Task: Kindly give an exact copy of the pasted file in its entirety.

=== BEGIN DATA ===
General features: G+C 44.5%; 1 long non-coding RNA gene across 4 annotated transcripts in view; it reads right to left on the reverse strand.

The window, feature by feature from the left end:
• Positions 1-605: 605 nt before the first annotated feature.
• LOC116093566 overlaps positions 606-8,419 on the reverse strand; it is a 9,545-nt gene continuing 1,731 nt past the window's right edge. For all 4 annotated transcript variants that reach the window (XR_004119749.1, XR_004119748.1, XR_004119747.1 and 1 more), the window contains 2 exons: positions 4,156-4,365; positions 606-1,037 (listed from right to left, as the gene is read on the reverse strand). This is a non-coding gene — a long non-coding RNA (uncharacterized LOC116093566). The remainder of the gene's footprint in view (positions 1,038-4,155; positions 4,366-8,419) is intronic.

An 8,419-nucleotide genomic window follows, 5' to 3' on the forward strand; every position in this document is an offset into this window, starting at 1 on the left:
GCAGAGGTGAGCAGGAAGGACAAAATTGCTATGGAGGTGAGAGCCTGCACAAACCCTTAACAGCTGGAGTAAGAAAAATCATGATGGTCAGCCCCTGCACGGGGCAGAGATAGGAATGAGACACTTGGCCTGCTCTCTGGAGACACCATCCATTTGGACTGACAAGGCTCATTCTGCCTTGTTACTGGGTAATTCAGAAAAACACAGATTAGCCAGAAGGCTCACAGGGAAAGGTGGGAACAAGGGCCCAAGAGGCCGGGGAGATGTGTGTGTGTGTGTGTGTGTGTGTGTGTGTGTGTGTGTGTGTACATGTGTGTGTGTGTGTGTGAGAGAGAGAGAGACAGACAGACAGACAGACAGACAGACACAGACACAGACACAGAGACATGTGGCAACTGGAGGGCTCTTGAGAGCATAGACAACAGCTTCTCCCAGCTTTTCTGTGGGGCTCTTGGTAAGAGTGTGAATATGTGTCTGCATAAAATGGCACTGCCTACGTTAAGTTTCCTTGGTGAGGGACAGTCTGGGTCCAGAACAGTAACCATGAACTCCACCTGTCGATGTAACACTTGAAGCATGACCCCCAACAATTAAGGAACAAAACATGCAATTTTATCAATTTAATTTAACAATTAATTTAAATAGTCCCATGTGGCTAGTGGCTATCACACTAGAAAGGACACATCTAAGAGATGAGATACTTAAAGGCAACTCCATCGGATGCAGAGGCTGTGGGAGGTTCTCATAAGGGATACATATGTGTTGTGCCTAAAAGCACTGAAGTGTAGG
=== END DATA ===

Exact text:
General features: G+C 44.5%; 1 long non-coding RNA gene across 4 annotated transcripts in view; it reads right to left on the reverse strand.

The window, feature by feature from the left end:
• Positions 1-605: 605 nt before the first annotated feature.
• LOC116093566 overlaps positions 606-8,419 on the reverse strand; it is a 9,545-nt gene continuing 1,731 nt past the window's right edge. For all 4 annotated transcript variants that reach the window (XR_004119749.1, XR_004119748.1, XR_004119747.1 and 1 more), the window contains 2 exons: positions 4,156-4,365; positions 606-1,037 (listed from right to left, as the gene is read on the reverse strand). This is a non-coding gene — a long non-coding RNA (uncharacterized LOC116093566). The remainder of the gene's footprint in view (positions 1,038-4,155; positions 4,366-8,419) is intronic.

An 8,419-nucleotide genomic window follows, 5' to 3' on the forward strand; every position in this document is an offset into this window, starting at 1 on the left:
GCAGAGGTGAGCAGGAAGGACAAAATTGCTATGGAGGTGAGAGCCTGCACAAACCCTTAACAGCTGGAGTAAGAAAAATCATGATGGTCAGCCCCTGCACGGGGCAGAGATAGGAATGAGACACTTGGCCTGCTCTCTGGAGACACCATCCATTTGGACTGACAAGGCTCATTCTGCCTTGTTACTGGGTAATTCAGAAAAACACAGATTAGCCAGAAGGCTCACAGGGAAAGGTGGGAACAAGGGCCCAAGAGGCCGGGGAGATGTGTGTGTGTGTGTGTGTGTGTGTGTGTGTGTGTGTGTGTGTACATGTGTGTGTGTGTGTGTGAGAGAGAGAGAGACAGACAGACAGACAGACAGACAGACACAGACACAGACACAGAGACATGTGGCAACTGGAGGGCTCTTGAGAGCATAGACAACAGCTTCTCCCAGCTTTTCTGTGGGGCTCTTGGTAAGAGTGTGAATATGTGTCTGCATAAAATGGCACTGCCTACGTTAAGTTTCCTTGGTGAGGGACAGTCTGGGTCCAGAACAGTAACCATGAACTCCACCTGTCGATGTAACACTTGAAGCATGACCCCCAACAATTAAGGAACAAAACATGCAATTTTATCAATTTAATTTAACAATTAATTTAAATAGTCCCATGTGGCTAGTGGCTATCACACTAGAAAGGACACATCTAAGAGATGAGATACTTAAAGGCAACTCCATCGGATGCAGAGGCTGTGGGAGGTTCTCATAAGGGATACATATGTGTTGTGCCTAAAAGCACTGAAGTGTAGG